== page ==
New research in Psychological Science provides evidence that belief updating is proportional to the magnitude of prediction error. In other words, people are more likely to update their beliefs after learning that there is a large gap between what they (falsely) thought was true and what is in fact true, but are relatively less likely to update their beliefs when the gap is small. The findings suggest that the element of surprise could play a role in reducing the spread of misinformation.
“Designing and testing belief change strategies is a research direction I became interested in after several large-scale misinformation campaigns were deployed around the world, with long-term disastrous consequences. In our work, my collaborators and I are looking for tools policy makers can use to fight misinformation by changing false beliefs in vulnerable communities,” explained Madalina Vlasceanu, a postdoctoral research fellow at New York University and the corresponding author of the new study.
In two experiments, which included 1,777 individuals in total, the researchers exposed participants to statistical evidence about ideologically-neutral topics (such as shark attacks) and ideologically-charged topics (such as gun control and abortion.) The participants first viewed a set of 36 statements and were asked to indicate the degree to which they believed each statement was accurate.
The participants were then randomly assigned to one of two conditions: In the experimental condition, the participants made predictions about the evidence associated with those statements and were then immediately given the correct answer. In the control condition, the participants were presented with the evidence alone. Finally, participants in both groups were instructed to rate the believability of the initial 36 statements again.
The researchers found that participants who engaged in predictions were more likely to update their beliefs, especially if they had made large errors, compared to those who were just presented with evidence. These effects were similar for both Democrats and Republicans, and for ideologically-neutral and ideologically-charged topics.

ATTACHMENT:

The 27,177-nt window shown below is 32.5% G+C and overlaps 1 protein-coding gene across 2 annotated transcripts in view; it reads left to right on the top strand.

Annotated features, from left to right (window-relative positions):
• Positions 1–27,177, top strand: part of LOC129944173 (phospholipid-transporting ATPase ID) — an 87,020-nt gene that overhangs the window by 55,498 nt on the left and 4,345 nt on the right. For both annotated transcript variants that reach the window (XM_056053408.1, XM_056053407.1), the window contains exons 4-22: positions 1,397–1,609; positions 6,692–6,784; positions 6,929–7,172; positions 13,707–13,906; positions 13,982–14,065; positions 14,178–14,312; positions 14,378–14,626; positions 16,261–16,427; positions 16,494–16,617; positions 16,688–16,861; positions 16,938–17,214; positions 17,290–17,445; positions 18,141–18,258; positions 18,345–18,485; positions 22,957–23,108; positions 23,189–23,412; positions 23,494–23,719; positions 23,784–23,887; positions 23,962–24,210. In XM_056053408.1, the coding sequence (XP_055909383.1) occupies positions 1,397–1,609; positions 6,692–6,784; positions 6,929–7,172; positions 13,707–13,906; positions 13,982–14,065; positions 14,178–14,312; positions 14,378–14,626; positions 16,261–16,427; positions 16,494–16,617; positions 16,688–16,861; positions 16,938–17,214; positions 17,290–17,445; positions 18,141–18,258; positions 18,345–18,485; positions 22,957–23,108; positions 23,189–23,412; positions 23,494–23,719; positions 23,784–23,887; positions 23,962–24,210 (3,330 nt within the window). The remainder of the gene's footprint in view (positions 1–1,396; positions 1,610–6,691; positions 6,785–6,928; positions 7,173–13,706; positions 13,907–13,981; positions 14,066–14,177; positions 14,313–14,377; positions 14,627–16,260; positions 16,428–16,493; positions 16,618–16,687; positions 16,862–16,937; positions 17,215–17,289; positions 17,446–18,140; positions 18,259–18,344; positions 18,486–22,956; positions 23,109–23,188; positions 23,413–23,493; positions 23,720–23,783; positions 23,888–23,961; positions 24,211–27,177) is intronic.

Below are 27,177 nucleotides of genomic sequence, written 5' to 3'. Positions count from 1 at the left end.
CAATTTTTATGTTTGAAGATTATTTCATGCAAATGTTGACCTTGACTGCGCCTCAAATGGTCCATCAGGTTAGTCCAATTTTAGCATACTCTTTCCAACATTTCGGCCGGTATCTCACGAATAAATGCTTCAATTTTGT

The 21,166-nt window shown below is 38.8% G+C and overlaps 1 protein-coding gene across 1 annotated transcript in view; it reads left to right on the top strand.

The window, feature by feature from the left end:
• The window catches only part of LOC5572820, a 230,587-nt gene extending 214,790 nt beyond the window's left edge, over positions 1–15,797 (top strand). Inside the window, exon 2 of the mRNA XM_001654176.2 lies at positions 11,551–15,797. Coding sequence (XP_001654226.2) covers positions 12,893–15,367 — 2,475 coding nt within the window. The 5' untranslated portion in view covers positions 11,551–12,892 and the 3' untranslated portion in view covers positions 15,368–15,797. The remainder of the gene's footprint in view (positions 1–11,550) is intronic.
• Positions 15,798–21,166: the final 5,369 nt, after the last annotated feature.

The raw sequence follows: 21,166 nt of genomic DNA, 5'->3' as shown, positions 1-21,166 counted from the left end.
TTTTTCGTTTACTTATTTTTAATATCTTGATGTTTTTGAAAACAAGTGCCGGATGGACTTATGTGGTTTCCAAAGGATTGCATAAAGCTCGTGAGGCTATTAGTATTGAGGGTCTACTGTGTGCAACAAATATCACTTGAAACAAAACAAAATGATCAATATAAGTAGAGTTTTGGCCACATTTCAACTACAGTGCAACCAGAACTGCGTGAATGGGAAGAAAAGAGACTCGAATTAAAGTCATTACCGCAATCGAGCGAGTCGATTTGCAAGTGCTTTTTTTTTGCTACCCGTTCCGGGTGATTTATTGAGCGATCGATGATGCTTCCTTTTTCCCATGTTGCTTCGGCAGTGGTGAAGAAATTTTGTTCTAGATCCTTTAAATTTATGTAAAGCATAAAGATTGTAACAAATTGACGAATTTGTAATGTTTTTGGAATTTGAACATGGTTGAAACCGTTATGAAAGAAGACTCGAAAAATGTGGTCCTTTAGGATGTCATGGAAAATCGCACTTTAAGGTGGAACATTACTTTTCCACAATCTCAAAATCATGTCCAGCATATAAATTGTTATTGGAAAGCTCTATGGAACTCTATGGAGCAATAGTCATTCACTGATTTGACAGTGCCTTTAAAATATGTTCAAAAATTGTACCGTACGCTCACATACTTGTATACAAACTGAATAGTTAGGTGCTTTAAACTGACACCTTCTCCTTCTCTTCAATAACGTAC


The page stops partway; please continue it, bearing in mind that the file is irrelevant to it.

“Our minds constantly make predictions about the future. In this study, we used this fundamental property of the cognitive system to change people’s false beliefs by presenting relevant evidence in a prediction-then-feedback format,” Vlasceanu explained.
“For example, to change someone’s false belief that ‘The US justice system is fair to racial minorities,’ you should first ask them to predict ‘How many times is an African American more likely to be imprisoned compared to a White American for a similar crime?’ After the guess, you should give them the correct answer, in this case, ‘An African American is 5 times more likely to be imprisoned compared to a White American for a similar crime.'”
“If the difference between the person’s prediction and the correct answer is significant, our research shows the person is likely to update their original belief by incorporating the new information received,” Vlasceanu told PsyPost. “What’s more, the degree to which they will update their belief is a function of the size of their error. In other words, someone who predicted ‘twice as likely’ will update their belief more than someone who predicted ‘four times as likely.'”
As far as limitations go, Vlasceanu noted that “this belief change intervention was tested in a controlled, lab environment. In future work we are interested in assessing its impact in more ecologically valid contexts.”
The study, “The Effect of Prediction Error on Belief Update Across the Political Spectrum“, was authored by Madalina Vlasceanu, Michael J. Morais, and Alin Coman.